Machine Guns: MG42 to modern ones in Ukraine

What on earth is this guy doing???

Reducing the attacking forces with any luck.

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Suppressing fire in the general direction of the enemy.
Those on the receiving end tend to keep their heads down when bullets whistle over their heads.
If they stick their heads up out of cover they might possibly get hit.

But the way he holds the MG could not be very good for either his shoulder or the precision of his fire… If the kickback is anything like a MAG, it will be AA fire within a few rounds!


He appears to have a good grip on the bipod, which would reduce the tendancy for the muzzle to climb. But I’d agree, it doesn’t appear to be an orthodox method of deploying the weapon.

AA-fire with M60 i Vietnam

Kicks back but doesn’t lift much at all

End of stock held under the arm doesn’t support the rear end from below so the gun should be able to pivot up(raise the muzzle)

Rambo challenge

Firing two at once

Comparing with the videos above I would say that the Ukrainian soldier has that machine gun under control.



The M240 – officially the Machine Gun, 7.62 mm, M240 – is the U.S. military designation for the FN MAG,[6] a family of belt-fed, gas-operated medium machine guns that chamber the 7.62×51mm NATO cartridge.[1]

says Wikipedia

M240L (Lightweight)

Still seems strange to me. :man_shrugging:


I agree on the lack of upward movement. Though I must say I am surprised. Yet the kickback is enough to make sure that there is no way of accurate firing the gun. Look at the staggering of the veteran when he shoulders the gun. The guy in the pic has the gun lying ON his shoulder…

*EDIT: didn’t see Frenchy’s post… When I was firing the MAG, certainly was moving backwards, even when I was lying behind id…

Totally agree on the precision issue
if the purpose is to send bullets whistling above the heads of troops in the other trenches
to keep them down while my own side is doing something else then the accuracy does not matter.
If I can’t see a target I can’t aim at the target so any inaccurate bullet might possibly hit something that I could not see.
If I can keep bullets flying in a 10 degree arc in front of my trench then my goal has been achieved.
To aim I need to see and if I can see the target then the target can see me and maybe shoot me while I am aiming at the target. If I fill the air with bullets my target will keep hidden and can’t see me or my friends.

The FN MAG does kick a little. A fired it, we called it KSP 58

At that time I weighed 85 kg, was lying down and I didn’t move a millimeter.
The instruction was to hold it in against the shoulder so that the gun coudn’t pick up speed backwards.

There is a LOT of myths about how machine guns and machine pistols will try to climb upwards.
I used the K-Pist 45B and the rumours were just wild about how it would kick up, the first time I held it really firm and then I didn’t bother. It didn’t kick at all, it was more of a vibration.
When you have shot a few rounds you know how much it will kick back and then you adjust how you hold the gun to keep it reasonably steady (not sniper fire, we are talking suppressive fire) to prevent it from climbing and to avoid falling forwards from leaning too much forwards.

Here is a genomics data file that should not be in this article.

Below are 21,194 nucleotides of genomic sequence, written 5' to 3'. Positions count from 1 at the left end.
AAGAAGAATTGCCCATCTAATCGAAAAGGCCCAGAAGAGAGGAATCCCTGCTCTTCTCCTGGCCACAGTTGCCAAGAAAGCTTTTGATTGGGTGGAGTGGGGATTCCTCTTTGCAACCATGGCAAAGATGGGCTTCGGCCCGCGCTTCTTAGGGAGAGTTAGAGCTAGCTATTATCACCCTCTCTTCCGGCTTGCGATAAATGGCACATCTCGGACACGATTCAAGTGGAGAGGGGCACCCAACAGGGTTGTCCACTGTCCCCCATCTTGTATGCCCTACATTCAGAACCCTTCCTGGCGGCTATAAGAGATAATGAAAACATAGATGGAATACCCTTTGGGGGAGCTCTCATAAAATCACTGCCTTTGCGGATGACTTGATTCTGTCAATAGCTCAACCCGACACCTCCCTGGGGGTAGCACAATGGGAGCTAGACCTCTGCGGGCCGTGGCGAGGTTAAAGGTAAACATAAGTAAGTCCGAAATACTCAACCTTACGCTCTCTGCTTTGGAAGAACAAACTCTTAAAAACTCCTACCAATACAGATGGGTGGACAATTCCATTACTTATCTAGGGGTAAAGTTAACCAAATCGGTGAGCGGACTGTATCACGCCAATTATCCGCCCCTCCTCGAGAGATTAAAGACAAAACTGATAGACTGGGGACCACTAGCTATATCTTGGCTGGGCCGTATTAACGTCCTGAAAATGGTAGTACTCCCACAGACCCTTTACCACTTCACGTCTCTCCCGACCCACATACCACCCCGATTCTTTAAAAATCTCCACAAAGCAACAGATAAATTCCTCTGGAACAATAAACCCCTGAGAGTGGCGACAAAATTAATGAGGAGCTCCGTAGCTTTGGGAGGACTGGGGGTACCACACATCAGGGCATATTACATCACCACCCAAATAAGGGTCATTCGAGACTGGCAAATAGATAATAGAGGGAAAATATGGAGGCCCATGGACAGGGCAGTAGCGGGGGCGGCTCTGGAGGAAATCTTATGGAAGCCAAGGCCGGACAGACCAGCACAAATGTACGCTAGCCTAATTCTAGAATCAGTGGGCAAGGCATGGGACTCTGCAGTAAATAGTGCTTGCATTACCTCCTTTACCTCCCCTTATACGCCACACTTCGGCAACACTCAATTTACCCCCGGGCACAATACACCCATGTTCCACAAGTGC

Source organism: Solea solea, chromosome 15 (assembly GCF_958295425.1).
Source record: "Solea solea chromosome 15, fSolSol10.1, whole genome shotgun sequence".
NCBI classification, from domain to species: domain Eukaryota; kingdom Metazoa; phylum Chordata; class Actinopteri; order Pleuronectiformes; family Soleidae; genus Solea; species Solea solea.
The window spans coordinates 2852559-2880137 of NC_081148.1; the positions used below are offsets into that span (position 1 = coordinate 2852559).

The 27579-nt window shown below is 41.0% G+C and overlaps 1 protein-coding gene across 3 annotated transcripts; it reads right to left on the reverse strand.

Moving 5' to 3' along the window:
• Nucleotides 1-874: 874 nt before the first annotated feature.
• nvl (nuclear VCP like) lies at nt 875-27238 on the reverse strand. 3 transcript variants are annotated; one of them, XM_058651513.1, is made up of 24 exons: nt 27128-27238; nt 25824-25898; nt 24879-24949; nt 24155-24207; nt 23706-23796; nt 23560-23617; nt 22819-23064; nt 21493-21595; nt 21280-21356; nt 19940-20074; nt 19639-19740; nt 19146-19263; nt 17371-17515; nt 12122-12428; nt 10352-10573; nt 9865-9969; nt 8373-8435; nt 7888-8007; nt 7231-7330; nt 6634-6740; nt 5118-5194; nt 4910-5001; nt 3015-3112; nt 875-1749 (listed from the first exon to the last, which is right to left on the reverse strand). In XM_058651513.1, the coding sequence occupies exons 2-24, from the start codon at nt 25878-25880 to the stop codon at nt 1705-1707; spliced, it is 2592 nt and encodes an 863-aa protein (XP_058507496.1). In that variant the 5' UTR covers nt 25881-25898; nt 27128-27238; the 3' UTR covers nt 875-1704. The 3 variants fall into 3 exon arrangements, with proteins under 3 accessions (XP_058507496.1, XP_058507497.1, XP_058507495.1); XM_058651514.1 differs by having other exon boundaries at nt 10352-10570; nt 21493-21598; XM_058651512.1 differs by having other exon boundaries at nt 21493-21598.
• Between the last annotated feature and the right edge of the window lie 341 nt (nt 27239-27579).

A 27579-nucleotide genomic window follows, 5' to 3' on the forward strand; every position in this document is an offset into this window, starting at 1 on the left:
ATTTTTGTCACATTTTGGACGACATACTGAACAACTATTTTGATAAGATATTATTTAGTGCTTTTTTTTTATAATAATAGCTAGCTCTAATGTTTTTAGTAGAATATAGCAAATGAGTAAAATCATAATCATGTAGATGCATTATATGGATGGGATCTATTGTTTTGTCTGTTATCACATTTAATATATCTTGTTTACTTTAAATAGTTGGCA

If you have seen action movies you may have heard someone say
“Cover me!” before running out from hiding.
The others are then supposed to fire in the general direction of the enemy.

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Machine guns are not designed to be accurate, they are designed for area supression.


We were also taught to pull the stock as firmly in the shoulder as possible. I didn’t move very much (was around 90kgs then) but a few cm’s I did move.
Of course I am aware of the suppressing nature of the weapon with the purpose of putting as much lead in the air as possible, yet I was able to bring down a target at 100m with very small bursts of only 3-4 bullets per target. Now, with my faltering eye sight, I won’t but that is a different story altogether …
As for the upward movement: it also depends on the weapon. We used the Diemaco C7 (basically a modified M16) that didn’t have much upward movement, but the Glock pistols had a nasty kick in it. Never liked it.

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The videos showing standing firing of various MG’s show that the gunner is pushed back
but I don’t think it interferes with the purpose of the shooting.
A lot of the climbing depends on where the force is applied in relation to where the gun is held.
Holding down the bipod gives more leverage than holding it with only the pistol grip and the rear end of the stock.

It actually looks like he just finished firing and jerked the bipod off of the berm.


Switching firing direction?

I’m no machine expert, but I may have slept at a Holiday Inn Express a time or two.


I’m pretty much with Rob @18bravo … It doesn’t look like he is firing, but just totally shifting position…he does look like he has an itchy trigger finger though…

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I think he is licking each round before entering the camber.

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yes, generally, until German dumped the MG42 on the planet and its “the” arguably top three weapons ever invented for infantry.

@Uncle-Heavy but the FN is a copy of the MG42 first.